Tag Archive: recession

Lingering recession fallout: Medicaid grows to cover nearly one third of Californians

Enrollment in California’s Medicaid program, Medi-Cal, is projected to grow in the new fiscal year that began July 1 to cover about 30 percent of the state’s population, with total enrollment expected to rise from 7.9 million before implementation of the Patient Protection and Affordable Care Act to 11.5 million in fiscal 2014-15, according to a summary of the budget.

The growing importance of Medi-Cal was highlighted in the release today of results of a California Field Poll of registered voters showing respondents assigning growing importance to Medi-Cal. Twenty-nine percent of voters surveyed rated the program as “very important” in a 2011 Field Poll; that number rose to 40 percent this year. “This is a safety net program (for the poor) that has now reached the masses,” noted Mark DiCamillo, senior vice president of the Field Research Corporation, calling the increase “very significant.”

The high percentage of Californians covered by Medicaid appears to coincide with the 2007-09 recession. As the downturn began to bite, data compiled by Kaiser Family Foundation show California having about the same percentage of its population in Medi-Cal in 2010 – 31 percent that year – and among the highest proportion of its population in Medicaid compared to other states. Only Maine and Vermont equaled California’s 31 percent in 2010 and those three states were exceeded only by the District of Columbia at 35 percent, according to the Kaiser Family Foundation. (Comparative year to year data are not available)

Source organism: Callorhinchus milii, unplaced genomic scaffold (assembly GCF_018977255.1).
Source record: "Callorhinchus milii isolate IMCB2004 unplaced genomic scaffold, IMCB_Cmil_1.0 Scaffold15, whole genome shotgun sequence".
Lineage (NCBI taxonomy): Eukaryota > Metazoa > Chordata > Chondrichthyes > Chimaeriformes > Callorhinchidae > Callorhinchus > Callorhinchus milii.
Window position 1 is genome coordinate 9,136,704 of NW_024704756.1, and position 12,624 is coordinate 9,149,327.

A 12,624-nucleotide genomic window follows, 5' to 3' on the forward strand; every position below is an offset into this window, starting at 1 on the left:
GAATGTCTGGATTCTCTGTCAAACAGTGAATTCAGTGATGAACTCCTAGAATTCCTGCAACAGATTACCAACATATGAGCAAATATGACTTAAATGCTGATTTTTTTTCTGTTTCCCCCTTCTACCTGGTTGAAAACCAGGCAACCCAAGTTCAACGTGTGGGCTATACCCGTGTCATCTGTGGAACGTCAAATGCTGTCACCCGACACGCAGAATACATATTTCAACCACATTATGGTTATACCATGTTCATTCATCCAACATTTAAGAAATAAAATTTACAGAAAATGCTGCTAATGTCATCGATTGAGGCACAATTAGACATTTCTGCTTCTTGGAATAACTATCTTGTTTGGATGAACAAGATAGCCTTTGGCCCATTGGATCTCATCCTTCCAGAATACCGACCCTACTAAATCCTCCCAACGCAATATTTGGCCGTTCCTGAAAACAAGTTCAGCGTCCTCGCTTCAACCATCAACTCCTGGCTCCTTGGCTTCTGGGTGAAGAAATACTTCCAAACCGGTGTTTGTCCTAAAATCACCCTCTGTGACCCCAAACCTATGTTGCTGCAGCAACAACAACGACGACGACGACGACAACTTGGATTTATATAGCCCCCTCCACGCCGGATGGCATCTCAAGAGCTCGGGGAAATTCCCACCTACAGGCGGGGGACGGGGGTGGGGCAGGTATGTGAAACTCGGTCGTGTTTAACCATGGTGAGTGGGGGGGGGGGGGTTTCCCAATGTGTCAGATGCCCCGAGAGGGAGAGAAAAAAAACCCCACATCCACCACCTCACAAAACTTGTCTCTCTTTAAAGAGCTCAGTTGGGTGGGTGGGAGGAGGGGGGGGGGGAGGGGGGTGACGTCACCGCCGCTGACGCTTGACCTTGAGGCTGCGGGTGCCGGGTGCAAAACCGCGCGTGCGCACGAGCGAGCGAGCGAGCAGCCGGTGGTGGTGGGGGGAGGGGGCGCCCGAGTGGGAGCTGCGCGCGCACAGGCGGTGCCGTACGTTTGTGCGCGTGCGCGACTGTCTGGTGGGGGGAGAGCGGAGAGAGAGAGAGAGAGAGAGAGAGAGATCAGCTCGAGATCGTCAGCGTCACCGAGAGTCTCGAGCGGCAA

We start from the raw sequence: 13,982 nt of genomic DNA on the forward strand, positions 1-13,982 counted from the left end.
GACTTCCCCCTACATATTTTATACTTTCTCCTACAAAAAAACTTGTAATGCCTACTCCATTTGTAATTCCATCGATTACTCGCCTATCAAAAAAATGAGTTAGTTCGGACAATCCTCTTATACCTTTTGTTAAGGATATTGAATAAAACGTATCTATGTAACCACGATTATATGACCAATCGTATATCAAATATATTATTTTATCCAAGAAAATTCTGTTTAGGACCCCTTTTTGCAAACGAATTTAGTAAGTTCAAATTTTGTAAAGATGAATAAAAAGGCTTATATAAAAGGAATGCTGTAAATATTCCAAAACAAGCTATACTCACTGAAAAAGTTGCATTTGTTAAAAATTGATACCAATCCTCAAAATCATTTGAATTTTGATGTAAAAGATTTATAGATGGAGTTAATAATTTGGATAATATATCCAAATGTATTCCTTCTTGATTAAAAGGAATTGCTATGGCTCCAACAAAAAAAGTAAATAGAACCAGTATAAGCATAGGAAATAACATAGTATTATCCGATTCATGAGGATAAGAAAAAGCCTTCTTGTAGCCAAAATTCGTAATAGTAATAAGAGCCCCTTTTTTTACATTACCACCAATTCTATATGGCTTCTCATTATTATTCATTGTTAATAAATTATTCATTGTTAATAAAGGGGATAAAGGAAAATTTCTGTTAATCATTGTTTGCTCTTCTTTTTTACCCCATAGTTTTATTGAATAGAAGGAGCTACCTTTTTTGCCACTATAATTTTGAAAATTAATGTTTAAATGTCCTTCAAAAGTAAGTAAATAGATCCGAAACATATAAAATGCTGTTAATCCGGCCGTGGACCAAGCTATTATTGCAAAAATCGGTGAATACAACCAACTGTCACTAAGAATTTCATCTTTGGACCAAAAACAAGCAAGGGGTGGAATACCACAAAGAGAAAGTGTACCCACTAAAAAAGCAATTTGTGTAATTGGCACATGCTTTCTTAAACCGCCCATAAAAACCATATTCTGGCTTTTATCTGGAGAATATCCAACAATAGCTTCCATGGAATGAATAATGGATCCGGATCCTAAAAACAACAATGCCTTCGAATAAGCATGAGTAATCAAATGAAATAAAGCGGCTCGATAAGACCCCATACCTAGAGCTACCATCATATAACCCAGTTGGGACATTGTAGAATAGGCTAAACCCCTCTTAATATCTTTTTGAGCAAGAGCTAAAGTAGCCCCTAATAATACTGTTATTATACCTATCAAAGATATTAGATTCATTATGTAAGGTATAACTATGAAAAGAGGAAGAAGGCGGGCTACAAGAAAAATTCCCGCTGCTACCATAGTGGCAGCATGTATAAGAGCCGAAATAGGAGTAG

The growth in Medi-Cal spending all but wiped out an unanticipated surge in state tax revenues, the Ventura Star quoted Gov. Jerry Brown as saying. Consequently, Brown’s revised $107.8 billion general fund budget proposal contains little new spending beyond covering the additional costs of providing health care to 307,000 more low-income residents than anticipated when the 2014-15 budget was released in January, the newspaper reported. Another account appearing in The Sacramento Bee quoted Brown as saying California faces $1.2 billion in unanticipated costs in expanded Medi-Cal enrollment in the new fiscal year.

As Medi-Cal grew to cover 1 in 3 Californians in 2010 as tax revenues declined in the recession, the administration of then-Gov. Arnold Schwarzenegger bluntly declared the state could no longer afford to fund the program as it sought cost relief though program reductions and federal rule waivers. The heavy fiscal burden of program clearly continues to vex the current Brown administration. “As we are paying for this that will be at the expense of other government priorities,” said Health and Human Service Secretary Diana Dooley at today’s Sacramento briefing on the Field Poll results.

A final takeaway worth pondering: With more people being covered by Medicaid, might California and eventually the United States as a whole be moving toward the German “Kaiser system” where the government provides a safety net of basic health coverage for all?

 


Need a speaker or webinar presenter on the Affordable Care Act and the outlook for health care reform? Contact Pilot Healthcare Strategies Principal Fred Pilot by email fpilot@pilothealthstrategies.com or call 530-295-1473. 

New sign of distress in California’s health insurance market